Background/context Unnecessary laboratory testing leads to considerable healthcare costs. Aspartate aminotransferase (AST), commonly ordered with alanine aminotransferase (ALT) and blood urea nitrogen (BUN), commonly ordered with creatinine (Cr), often add little value to patient management at significant cost. We undertook a choosing wisely based quality improvement initiative to reduce the frequency of testing.
Objectives To reduce the ratio of AST/ALT and BUN/Cr to less than 5% for all inpatient and outpatient test orders.
Measures Absolute number and ratio of AST/ALT and BUN/Cr; AST, ALT, BUN and Cr tests per 100 hospital days; projected annualised cost savings and monthly acute inpatient bed days.
Improvements We created guidelines for appropriate indications of AST and BUN testing, provided education with audit and feedback and removed AST and BUN from institutional order sets.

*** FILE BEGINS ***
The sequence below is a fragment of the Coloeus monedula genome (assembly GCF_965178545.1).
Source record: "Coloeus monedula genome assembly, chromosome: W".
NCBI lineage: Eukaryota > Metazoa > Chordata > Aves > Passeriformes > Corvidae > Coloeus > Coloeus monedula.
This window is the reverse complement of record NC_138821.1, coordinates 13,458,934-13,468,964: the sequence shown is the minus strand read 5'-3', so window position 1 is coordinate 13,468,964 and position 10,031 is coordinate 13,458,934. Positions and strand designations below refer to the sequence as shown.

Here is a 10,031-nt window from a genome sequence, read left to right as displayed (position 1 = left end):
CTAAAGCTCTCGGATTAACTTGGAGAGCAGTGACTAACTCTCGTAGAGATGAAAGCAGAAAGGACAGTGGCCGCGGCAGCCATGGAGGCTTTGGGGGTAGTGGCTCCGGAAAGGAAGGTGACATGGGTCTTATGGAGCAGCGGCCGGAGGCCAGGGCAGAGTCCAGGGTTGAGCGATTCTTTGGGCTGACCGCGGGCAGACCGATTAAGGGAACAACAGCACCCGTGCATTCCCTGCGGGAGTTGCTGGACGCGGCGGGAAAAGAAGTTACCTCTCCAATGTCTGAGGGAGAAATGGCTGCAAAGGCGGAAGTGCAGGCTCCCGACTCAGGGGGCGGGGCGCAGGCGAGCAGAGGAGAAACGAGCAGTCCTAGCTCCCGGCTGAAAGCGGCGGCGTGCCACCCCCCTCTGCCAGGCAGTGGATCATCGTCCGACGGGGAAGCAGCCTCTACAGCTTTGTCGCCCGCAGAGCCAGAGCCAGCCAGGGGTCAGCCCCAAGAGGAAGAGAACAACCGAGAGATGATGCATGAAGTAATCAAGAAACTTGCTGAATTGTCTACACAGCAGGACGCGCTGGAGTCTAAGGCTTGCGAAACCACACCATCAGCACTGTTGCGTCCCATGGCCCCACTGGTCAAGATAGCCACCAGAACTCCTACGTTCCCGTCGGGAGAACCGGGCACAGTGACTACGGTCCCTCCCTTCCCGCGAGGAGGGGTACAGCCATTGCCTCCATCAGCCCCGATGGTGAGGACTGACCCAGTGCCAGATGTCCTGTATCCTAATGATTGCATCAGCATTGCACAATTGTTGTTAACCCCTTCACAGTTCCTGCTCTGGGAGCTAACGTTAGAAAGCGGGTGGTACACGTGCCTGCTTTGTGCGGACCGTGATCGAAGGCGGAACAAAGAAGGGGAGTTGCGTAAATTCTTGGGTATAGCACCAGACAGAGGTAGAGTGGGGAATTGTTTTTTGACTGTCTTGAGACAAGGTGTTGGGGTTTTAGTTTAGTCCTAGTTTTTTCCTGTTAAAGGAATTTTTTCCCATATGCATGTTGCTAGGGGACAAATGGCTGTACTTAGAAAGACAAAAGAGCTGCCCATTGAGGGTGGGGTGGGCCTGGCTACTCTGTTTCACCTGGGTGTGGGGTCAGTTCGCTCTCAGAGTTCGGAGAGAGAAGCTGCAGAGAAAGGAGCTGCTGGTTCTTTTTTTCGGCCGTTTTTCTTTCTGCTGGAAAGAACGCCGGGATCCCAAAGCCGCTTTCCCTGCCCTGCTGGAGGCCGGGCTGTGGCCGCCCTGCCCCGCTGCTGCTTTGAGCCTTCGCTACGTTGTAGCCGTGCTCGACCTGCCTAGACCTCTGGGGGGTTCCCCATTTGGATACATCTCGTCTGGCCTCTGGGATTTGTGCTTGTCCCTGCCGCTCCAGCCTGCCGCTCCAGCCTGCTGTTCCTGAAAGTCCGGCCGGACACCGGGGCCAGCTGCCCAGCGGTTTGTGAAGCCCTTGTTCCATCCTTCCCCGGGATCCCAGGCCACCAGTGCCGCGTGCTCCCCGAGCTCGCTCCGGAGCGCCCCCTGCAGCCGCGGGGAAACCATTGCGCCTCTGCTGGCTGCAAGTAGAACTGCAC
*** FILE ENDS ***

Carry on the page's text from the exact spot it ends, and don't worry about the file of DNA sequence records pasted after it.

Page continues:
Impact/results The ratios of AST/ALT and BUN/Cr decreased significantly over the study period (0.37 to 0.14, 0.57 to 0.14, respectively), although the goal of 0.05 was not achieved due to a delay in adopting the choosing wisely strategies during the study time period by some inpatient units. The number of tests per 100 hospital days decreased from 20 to 7 AST (95% CI 19 to 20.5, 5.6 to 8.7, p<0.001) and from 72 to 17 BUN (95% CI 70 to 73.4, 16.6 to 22.9, p<0.001). The initiative resulted in a projected annualised cost savings of C$221 749.
Discussion A significant decrease in the AST/ALT and BUN/Cr ratios can be achieved with a multimodal approach and will result in substantial healthcare savings.
- quality improvement
- laboratory medicine
- educational outreach, academic detialing
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